Right then, Grandma appears in our room, like I summoned her. I’m a magician!

‘You’re not ready,’ she sighs, looking between us.

She’s got that tone she uses a lot with us. Like we’ve done something sorta bad, but not really bad.

‘I know you don’t like the idea of a party, but you need to make new friends,’ she says, using her “I’m in charge” voice.

I make the letters for TIM with my hands.

‘You need more friends than just Tim.’

I point at Evie. ‘I got Evie! I don’t need more friends.’

Grandma pauses, looking between us, and I think maybe she understands what I’m trying to say. It’s harder with Grandma, ‘cause she’s not like Evie. Her face changes and her eyes water up like she’s going to cry.

‘Well,’ says Grandma briskly, turning to clean up some of the clothes in our wash basket. ‘Evie might like some friends.’

I clap my hands together, making her look at me. Then I make the hand words again. ‘No girls. You said.’

‘Can’t Evie make friends with boys?’ Grandma asks, raising her eyebrow at me again.

I glance sideways at Evie. I look up at the roof. I sorta shrug. She can make friends with boys. I guess.

‘But?’

I shrug again. ‘Boys. Mean. Play.’

‘You’re not mean,’ Evie says, nudging my shoulder. Then she grins a little and adds, ‘Most the time.’

Grandma laughs and I huff. Then I scratch the back of my neck. Okay. Sometimes I can be mean.

Grandma pulls out some clothes and hands them to Evie. I wrinkle my nose and shake my head. No way. Evie pauses, holding the yellow dress, but looking at me.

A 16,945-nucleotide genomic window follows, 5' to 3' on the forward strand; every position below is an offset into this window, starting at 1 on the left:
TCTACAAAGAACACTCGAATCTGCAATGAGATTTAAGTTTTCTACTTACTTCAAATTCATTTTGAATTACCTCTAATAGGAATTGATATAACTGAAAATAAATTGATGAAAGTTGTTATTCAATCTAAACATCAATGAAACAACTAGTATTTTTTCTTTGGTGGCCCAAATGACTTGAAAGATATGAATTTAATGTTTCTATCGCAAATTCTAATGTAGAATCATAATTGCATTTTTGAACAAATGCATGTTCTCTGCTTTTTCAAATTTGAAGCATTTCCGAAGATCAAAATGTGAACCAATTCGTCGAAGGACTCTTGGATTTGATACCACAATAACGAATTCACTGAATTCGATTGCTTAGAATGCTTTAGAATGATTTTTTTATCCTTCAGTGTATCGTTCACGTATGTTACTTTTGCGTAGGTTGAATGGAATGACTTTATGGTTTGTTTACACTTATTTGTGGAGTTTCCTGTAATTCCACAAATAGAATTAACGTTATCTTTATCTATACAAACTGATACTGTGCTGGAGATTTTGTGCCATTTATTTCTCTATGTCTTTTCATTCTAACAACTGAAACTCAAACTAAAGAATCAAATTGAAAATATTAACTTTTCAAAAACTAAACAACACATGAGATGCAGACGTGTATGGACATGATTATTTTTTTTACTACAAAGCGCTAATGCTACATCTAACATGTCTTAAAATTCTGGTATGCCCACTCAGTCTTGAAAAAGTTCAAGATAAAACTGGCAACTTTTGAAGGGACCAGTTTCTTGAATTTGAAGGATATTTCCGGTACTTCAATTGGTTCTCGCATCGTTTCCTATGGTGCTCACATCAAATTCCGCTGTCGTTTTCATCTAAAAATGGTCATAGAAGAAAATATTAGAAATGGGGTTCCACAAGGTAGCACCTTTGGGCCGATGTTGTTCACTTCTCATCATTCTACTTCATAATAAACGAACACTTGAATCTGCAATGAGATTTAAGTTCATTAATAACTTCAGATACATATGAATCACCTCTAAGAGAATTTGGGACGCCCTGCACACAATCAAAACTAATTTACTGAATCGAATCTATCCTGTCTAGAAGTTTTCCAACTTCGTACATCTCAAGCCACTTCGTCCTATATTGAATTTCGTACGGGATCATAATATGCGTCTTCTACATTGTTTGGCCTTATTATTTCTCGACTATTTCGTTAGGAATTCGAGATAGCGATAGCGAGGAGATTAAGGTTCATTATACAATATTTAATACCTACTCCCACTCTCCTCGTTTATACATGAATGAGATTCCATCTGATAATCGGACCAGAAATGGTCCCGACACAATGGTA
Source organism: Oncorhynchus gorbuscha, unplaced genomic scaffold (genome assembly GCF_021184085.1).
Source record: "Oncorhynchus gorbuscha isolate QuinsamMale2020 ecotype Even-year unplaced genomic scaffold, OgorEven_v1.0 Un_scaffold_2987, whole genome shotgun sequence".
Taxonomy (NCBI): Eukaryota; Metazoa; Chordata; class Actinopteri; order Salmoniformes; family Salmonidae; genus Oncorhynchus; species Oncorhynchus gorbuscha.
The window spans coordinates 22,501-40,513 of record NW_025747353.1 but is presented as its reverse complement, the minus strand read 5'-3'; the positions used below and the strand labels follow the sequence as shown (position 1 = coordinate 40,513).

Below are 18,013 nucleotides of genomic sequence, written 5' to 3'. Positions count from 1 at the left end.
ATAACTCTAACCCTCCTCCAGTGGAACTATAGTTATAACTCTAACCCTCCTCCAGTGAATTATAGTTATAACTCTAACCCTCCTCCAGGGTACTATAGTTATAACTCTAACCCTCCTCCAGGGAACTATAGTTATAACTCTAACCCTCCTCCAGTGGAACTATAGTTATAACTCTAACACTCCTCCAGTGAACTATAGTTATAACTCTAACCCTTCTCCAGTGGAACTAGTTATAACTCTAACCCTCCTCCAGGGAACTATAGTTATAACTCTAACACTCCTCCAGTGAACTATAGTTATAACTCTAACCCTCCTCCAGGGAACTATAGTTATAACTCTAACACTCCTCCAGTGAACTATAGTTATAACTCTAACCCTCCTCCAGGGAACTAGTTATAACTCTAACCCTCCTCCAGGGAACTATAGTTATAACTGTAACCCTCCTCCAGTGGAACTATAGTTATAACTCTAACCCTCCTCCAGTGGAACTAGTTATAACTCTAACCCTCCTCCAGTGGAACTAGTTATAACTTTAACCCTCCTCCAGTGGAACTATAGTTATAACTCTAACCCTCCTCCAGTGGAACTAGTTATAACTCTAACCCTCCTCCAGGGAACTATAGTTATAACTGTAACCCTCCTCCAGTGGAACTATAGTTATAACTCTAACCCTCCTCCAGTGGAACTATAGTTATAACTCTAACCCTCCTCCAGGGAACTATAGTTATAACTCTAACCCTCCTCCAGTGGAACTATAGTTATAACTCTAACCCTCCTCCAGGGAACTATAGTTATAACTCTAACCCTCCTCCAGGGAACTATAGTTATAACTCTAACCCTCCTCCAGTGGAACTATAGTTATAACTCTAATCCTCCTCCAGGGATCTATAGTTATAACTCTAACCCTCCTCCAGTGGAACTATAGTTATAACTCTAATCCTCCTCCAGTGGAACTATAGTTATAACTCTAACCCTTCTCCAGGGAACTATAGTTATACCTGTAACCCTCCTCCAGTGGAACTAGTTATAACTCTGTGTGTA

I give Grandma a look. Honestly, doesn’t she know? Evie can’t wear that. Grandma raises an eyebrow.

‘Well, you pick, if you can do better.’

I can, so I go and investigate Evie’s drawer. I get a pair of shorts and throw them to Evie. Without a word she pulls them on, discarding the dress on the bed. I pull out some more clothes, but throw them on the ground after a closer look. Not right.

‘You’re making a mess,’ Grandma says in that same tone.

I shrug. I find a pink shirt. It’s got a cute dog on it and I stare at it. It’s just about right. I hold it out to Evie. Her and Grandma stare at it in surprise.

‘Isn’t that one girly too?’ Grandma asks, raising her eyebrows.

I shrug, and point at Evie. She is a girl.

‘Why not the dress then?’ asks Grandma.

‘Boys,’ I say with my hands.

Grandma shakes her head. ‘I don’t understand.’

I chew on the inside of my mouth. How can I tell her when I don’t have any words. Not real ones anyway. Hand words always take so long and I don’t always know the right ones to explain. I sigh.

‘I am a girl,’ says Evie slowly. She’s already got the shirt on, but she’s staring the dress now, trying to figure out what I mean. ‘So I should be a girl. But we’re playing with boys, so not too much of a girl.’

I nod, shaking my head up and down a lot so she knows she got it right. Then I motion running, and laugh as I point at the dress. You can’t run in a dress.

‘I see,’ says Grandma, but I don’t think she does.

At the park there are five other boys. Tim isn’t even here yet. Grandma says he’s going to be late. Stupid Tim. All these boy look boring and Evie is doing that nervous thing and playing with her hair again.

I smile at her, nodding. ‘It’s alright.

‘James says boys don’t like playing with girls,’ she says softly.

I consider this. We don’t really play with anyone else except Tim, and Tim’s never not played with Evie. So either James is wrong, or boys are stupid. There’s nothing wrong with playing with Evie. So I take her hand and squeeze.

I want to tell her it’s okay. I want to tell her that even if the other boys make fun, I will play with her. Who wants to play with stinky town boys over her anyway? Not Tim or me.

I want to tell her that they’ll miss out. That they’ll be lonely, because we’ll be having fun without them.

But I can’t. The words won’t come, won’t even try to come. So I try to find the hand-words to tell her. It’s not the same, and all I can manage is, ‘We have us.’

Somehow it’s enough.

Her nervous fiddling goes away. Her shoulders straighten. A determined smile makes her face bright and she nods at me.

‘We have us,’ she repeats.

She gets it, and that’s enough.